$$\begin{aligned}&\dot{H}_b+\dot{H}_c +{(H_b)}^2+{(H_c)}^2+2 H_b H_c+H_a H_b+H_a H_c=0,\nonumber \\ \end{aligned}$$
(11)
$$\begin{aligned}&\dot{H}_a+\dot{H}_c +{(H_a)}^2+{(H_c)}^2+2 H_a H_c+H_a H_b+H_b H_c=0,\nonumber \\ \end{aligned}$$
(12)
$$\begin{aligned}&\dot{H}_a+\dot{H}_b +{(H_a)}^2+{(H_b)}^2+2 H_a H_b+H_a H_c+H_b H_c=0.\nonumber \\ \end{aligned}$$
(13)
This system of the field equations coincides with that in GR for the Bianchi I metric. Therefore, the Kasner solution [1\(a(t)=a_0 t^{p_1}\)\(b(t)=b_0 t^{p_2}\), \(c(t)=c_0 t^{p_3}\) with \(p_1+p_2+p_3=1\), \({(p_1)}^2+{(p_2)}^2+{(p_2)}^2=1\) is the exact solution for this system. Moreover, as in GR it is a general vacuum solution for the Bianchi I metric.

It is easy to see that there is no de Sitter solution with \(H_a=H_b=H_c=H_{dS}=const\ne 0\) on this branch.

Since the constraint equation is an algebraic, but not a differential equation for T it is impossible to vary T, setting it to some non-zero value on the branch in question. So, all corrections to GR vanish on this branch of Bianchi I vacuum solutions. This situation has no analogs in both f(R) and Gauss–Bonnet gravity. Only if matter sources are taken into account, corrections to GR become non-vanishing (in this case T evidently is not zero). That is why the question of stability of a vacuum Kasner solution on the \(T=0\) branch is a meaningless question, because this branch contains no other vacuum solutions.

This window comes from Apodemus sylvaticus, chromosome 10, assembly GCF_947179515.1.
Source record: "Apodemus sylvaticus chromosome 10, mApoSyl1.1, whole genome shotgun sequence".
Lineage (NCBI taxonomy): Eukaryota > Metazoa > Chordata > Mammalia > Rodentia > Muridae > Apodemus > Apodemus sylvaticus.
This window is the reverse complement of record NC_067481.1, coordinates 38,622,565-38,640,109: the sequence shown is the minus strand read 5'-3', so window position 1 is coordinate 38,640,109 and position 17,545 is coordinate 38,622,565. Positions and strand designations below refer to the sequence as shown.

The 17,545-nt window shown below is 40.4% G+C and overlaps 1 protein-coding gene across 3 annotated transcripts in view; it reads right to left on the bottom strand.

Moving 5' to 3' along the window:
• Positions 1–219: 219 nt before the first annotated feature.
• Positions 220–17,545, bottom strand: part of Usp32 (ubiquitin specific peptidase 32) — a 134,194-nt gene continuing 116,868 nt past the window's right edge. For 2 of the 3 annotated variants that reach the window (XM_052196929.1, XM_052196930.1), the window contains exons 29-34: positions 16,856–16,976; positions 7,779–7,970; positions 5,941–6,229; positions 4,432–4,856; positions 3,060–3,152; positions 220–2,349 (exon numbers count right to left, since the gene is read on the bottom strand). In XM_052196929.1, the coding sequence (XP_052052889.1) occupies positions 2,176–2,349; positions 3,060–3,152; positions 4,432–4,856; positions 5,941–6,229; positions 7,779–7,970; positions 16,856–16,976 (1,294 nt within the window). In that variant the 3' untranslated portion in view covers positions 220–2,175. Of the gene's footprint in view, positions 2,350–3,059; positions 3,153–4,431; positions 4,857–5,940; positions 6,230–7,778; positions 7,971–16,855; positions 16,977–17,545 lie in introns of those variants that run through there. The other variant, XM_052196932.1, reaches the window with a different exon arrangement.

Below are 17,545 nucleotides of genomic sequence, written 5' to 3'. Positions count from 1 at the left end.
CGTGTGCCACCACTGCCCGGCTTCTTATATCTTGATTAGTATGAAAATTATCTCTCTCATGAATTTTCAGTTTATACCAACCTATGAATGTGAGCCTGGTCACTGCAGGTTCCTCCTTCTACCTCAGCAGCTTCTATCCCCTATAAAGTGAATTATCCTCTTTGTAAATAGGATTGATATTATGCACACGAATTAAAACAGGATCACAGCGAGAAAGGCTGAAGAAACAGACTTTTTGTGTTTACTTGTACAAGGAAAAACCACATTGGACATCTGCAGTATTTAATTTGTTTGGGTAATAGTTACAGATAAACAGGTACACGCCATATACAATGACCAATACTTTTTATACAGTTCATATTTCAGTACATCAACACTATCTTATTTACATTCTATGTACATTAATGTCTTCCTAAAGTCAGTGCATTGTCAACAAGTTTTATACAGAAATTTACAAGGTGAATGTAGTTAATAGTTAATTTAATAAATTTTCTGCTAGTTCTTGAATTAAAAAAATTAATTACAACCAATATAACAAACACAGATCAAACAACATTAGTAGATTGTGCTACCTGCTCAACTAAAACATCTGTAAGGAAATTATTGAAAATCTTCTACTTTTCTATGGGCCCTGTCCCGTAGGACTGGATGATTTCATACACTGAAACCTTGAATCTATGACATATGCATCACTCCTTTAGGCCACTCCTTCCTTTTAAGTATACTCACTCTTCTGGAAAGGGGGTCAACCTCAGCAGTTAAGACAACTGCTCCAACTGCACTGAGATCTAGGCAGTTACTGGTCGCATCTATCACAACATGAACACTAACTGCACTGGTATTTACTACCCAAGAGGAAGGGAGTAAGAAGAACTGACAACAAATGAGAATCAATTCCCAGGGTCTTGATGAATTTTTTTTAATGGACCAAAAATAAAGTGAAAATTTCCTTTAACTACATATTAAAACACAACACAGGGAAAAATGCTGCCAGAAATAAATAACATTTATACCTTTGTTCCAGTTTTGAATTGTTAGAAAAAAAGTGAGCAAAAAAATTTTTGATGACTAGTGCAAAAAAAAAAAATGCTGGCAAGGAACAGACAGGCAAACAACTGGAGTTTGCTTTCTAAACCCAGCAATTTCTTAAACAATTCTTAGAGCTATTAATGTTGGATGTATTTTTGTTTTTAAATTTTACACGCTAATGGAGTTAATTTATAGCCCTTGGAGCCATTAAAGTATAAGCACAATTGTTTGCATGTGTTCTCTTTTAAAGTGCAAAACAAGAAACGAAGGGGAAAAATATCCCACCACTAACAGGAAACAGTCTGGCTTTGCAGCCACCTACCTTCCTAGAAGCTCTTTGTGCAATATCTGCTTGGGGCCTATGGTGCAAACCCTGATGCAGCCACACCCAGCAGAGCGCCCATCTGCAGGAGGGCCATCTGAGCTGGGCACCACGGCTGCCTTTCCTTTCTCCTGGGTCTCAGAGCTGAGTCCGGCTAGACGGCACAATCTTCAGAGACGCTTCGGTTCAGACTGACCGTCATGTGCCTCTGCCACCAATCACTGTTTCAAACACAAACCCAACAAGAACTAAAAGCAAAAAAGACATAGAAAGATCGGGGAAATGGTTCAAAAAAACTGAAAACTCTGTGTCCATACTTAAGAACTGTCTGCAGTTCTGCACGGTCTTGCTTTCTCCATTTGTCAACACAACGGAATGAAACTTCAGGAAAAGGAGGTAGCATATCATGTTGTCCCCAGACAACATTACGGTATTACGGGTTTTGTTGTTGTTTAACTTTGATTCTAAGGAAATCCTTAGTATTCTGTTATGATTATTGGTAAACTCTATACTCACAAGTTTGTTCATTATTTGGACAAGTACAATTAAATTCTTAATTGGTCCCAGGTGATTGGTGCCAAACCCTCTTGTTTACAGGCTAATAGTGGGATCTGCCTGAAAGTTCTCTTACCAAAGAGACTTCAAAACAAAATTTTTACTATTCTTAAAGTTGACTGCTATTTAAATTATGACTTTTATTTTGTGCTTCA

(2) The case of \(T^{N-1}=\frac{1}{f_0(1-2 N)}=const\).